Myth: Small, higher revving engines run hotter than larger engines. Fact: Not so. Engine temperatures depend more on the number of accessories operating, vehicle weight, driving conditions, ambient temperatures and condition of the cooling system.
Myth: SAE 20W-50 or SAE 10W-40 grade motor oils are best for smaller engines. Fact: Wrong. General Motors, Ford, Chrysler and most import manufacturers have not recommended this grade for several years. An SAE 20W-50-grade oil won't flow fast enough to give good lubrication in cold weather, particularly at start-up. Also, neither SAE 20W-50 or SAE 10W-40 oils are energy conserving. Most auto manufacturers recommend an SAE 5W-30 or SAE 5W-20 grade for new cars, but check and follow your owner's manual.
Myth: I broke in my engine on Brand X; I can't switch brands. Fact: First, be sure that during the break-in period you use the same high quality (API SL) oil which the manufacturer recommends; special break-in oils are not needed or recommended. Second, you can change the brand oil used any time, just continue to use the same high quality level recommended by the engine manufacturer.
Myth: You can't mix brands of motor oil. Fact: Mixing brands is not the best practice because the additive systems in each may be different and when mixed may not function as efficiently as desired. However, no serious problems will occur if you must add a different brand of equivalent quality between oil changes. It is very important to maintain proper oil level.
Myth: Motor oils can cause sludge. Fact: True, poor quality oils can contribute to sludge. Sludge deposits are formed by a combination of dirt, soot, partially burned fuel, oxidized motor oil, leaked coolant and condensed water vapor produced during combustion. These bad guys are usually present, and a good motor oil keeps them separated so they are drained with the oil and not deposited in the engine. Using a good quality oil and regular oil and filter changes will prevent sludge.
Myth: Paraffinic base oils can cause wax buildup and sludge. Fact: Not true. All high quality petroleum motor oils are made from paraffinic base oils. In spite of its name, "paraffin" does not mean candle wax. The stability of paraffin molecules makes paraffinic base oils more resistant to the chemical changes that can take place in an engine than other types of base oils. That means less sludge, varnish and corrosive wear with a high quality paraffinic base motor oil.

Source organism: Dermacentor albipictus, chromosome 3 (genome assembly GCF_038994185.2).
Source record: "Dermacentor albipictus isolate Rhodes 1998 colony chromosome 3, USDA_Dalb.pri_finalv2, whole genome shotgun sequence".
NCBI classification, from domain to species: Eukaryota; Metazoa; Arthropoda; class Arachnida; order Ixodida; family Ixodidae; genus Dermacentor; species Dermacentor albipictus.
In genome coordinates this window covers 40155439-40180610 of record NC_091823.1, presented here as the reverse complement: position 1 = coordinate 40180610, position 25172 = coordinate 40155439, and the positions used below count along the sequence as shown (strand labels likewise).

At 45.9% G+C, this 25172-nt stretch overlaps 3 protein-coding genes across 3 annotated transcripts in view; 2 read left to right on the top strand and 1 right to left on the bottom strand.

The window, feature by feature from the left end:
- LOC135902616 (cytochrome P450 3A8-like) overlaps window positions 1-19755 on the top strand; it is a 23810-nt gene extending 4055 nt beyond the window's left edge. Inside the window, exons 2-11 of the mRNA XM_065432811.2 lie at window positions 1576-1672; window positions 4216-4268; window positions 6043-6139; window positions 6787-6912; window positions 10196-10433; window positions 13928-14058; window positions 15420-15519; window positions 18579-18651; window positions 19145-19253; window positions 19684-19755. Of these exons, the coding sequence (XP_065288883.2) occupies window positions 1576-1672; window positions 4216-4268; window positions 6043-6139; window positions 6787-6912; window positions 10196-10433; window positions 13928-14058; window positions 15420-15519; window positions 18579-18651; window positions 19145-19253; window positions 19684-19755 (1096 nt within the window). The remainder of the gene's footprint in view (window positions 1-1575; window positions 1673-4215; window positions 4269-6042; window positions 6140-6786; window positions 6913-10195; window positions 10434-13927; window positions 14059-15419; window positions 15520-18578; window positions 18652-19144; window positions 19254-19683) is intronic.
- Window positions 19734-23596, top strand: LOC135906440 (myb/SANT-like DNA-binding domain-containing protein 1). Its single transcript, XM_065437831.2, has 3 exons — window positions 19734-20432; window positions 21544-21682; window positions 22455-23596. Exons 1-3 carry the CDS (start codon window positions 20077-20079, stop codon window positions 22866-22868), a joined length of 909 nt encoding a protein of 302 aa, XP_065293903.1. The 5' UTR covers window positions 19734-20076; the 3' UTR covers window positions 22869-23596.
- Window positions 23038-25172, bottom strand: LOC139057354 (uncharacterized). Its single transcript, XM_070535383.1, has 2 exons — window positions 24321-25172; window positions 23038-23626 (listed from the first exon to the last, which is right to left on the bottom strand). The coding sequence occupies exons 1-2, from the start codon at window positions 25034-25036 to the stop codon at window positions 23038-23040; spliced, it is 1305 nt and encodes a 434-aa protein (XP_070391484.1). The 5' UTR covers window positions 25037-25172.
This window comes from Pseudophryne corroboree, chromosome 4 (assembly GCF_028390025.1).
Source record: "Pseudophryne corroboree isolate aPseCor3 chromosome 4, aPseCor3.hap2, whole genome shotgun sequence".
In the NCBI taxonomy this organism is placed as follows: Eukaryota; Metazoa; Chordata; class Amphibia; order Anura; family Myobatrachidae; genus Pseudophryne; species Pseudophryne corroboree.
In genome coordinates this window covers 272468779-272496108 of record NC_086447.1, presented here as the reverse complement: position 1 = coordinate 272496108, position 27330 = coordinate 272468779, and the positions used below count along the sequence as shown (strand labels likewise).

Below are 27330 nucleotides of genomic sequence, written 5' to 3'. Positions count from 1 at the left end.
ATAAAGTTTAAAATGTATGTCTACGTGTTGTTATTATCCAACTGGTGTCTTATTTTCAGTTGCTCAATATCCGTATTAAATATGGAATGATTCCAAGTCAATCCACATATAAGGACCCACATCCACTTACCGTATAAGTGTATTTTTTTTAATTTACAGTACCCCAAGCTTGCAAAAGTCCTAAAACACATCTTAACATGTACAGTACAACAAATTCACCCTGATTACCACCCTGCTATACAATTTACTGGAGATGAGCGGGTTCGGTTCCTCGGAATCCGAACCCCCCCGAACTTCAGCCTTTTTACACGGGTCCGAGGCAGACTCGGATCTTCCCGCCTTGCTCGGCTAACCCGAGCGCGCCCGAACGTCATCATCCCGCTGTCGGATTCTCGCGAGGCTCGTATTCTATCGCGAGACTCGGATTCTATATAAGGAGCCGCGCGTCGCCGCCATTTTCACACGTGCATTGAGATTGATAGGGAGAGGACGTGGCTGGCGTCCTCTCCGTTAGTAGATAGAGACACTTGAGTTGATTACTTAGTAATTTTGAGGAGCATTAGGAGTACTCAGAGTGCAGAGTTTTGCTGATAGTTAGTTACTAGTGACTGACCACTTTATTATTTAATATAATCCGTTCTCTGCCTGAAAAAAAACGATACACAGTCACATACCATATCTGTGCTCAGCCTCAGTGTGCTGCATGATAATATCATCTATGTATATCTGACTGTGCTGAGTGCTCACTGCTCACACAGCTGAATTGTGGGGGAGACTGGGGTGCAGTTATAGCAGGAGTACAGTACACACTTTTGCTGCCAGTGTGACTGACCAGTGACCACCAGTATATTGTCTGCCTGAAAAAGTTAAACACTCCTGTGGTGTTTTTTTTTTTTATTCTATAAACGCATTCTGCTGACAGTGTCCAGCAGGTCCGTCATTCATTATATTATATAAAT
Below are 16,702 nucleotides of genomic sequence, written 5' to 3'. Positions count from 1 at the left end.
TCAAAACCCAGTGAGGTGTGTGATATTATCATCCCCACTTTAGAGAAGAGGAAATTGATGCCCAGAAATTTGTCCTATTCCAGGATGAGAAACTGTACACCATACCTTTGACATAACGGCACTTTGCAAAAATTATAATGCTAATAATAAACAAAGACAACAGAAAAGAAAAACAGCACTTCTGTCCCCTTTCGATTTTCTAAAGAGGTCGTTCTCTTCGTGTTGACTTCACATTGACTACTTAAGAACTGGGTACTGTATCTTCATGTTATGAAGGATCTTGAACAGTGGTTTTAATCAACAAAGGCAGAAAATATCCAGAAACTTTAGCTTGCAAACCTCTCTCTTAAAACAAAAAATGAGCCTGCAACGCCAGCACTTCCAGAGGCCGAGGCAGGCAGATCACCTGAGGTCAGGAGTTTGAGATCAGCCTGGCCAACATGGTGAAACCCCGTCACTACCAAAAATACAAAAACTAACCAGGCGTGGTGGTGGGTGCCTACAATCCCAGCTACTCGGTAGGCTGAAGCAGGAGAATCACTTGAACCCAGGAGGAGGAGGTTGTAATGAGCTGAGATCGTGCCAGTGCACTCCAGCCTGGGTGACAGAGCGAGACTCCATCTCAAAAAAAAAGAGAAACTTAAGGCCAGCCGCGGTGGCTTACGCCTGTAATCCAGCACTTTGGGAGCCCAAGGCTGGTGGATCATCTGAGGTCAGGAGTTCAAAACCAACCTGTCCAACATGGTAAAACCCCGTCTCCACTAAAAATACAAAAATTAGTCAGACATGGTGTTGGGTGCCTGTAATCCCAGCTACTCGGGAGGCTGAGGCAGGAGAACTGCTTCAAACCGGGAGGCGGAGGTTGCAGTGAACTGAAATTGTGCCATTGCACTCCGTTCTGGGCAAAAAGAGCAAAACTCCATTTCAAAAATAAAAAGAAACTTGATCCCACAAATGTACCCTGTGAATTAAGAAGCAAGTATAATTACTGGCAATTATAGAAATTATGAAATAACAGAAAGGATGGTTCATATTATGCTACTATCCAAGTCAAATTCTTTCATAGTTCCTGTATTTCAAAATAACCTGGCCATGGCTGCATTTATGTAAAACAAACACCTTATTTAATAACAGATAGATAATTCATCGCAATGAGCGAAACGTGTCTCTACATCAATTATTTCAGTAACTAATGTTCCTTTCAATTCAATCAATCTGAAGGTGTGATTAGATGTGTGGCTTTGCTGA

Myth: My car manufacturer says I'm supposed to use their branded oil to protect my warranty. Fact: Warranty cannot be tied to the use of a specific brand of oil; however, it can be tied to the use of a specific quality level of oil. Use of a lesser quality oil is construed as abuse, and abuse is not covered by the warranty. CITGO SUPERGARD® motor oils exceed the performance requirements of the API SL Category and the ILSAC GF-3 specification, which the car manufacturers use to recommend service fill oil.
Myth: My engine will benefit if I use supplemental additives. Fact: Today's performance standards were established with major input from the engine manufacturers and are designed to provide the protection needed under severe conditions. Supplemental additives are not needed and are not recommended. In most cases they dilute the additives already present and reduce the quality of the motor oil. Use of supplemental additives may endanger your engine warranties.
Myth: The normal oil change intervals recommended by the car manufacturers are conservative and I can safely extend them. Fact: The normal change intervals in the owner's manuals are not conservative today. Engines have become more demanding of the oil, but recommended intervals have not shortened. By the definitions in the owner's manuals, most of us drive our cars in "severe" service for which change intervals are about half as long as the normal intervals. Stop-and-go, short-trip, around-town driving creates very severe conditions for the engine oil. We advise against exceeding OEM engine oil drain interval recommendations for your type of service.
Myth: Motor oils made with certain base stocks are better than others. Fact: High quality mineral oils can be produced from petroleum feedstocks by a number of different refining processes. Motor oil manufacturers carefully select additives that will provide the desired performance. Engine oil formulations must complete rigorous testing to obtain an API license. Always look for the American Petroleum Institute (API) "donut" and "starburst" on quart containers of motor oils. These symbols mean you are buying quality motor oils that meet the requirements set by the API.
Myth: The Energy Conserving label on oil is just a marketing gimmick. I never see fuel savings. Fact: The American Petroleum Institute has set specific fuel economy standards for engine oils. In order for an oil to be labeled "Energy Conserving," it must show specific improvement in fuel economy over a standard reference oil in the same engine operated under controlled conditions. Only those oils meeting a specific level of improvement over the reference oil can be licensed as "Energy Conserving."
Myth: Brand X motor oil is the best because my engine shows higher oil pressure. Fact: The viscosity of engine oil has a direct effect on engine oil pressure. Oils with higher viscosity may show higher oil pressure. Therefore, your engine may show higher oil pressure when using an SAE 40 grade than an SAE 20 oil. Oil pressure is also affected by temperature. Shortly after start-up, your engine may show higher pressure in winter than in summer. Quality oils, of the same viscosity grades, would be expected to give the same engine oil pressure under similar operating conditions.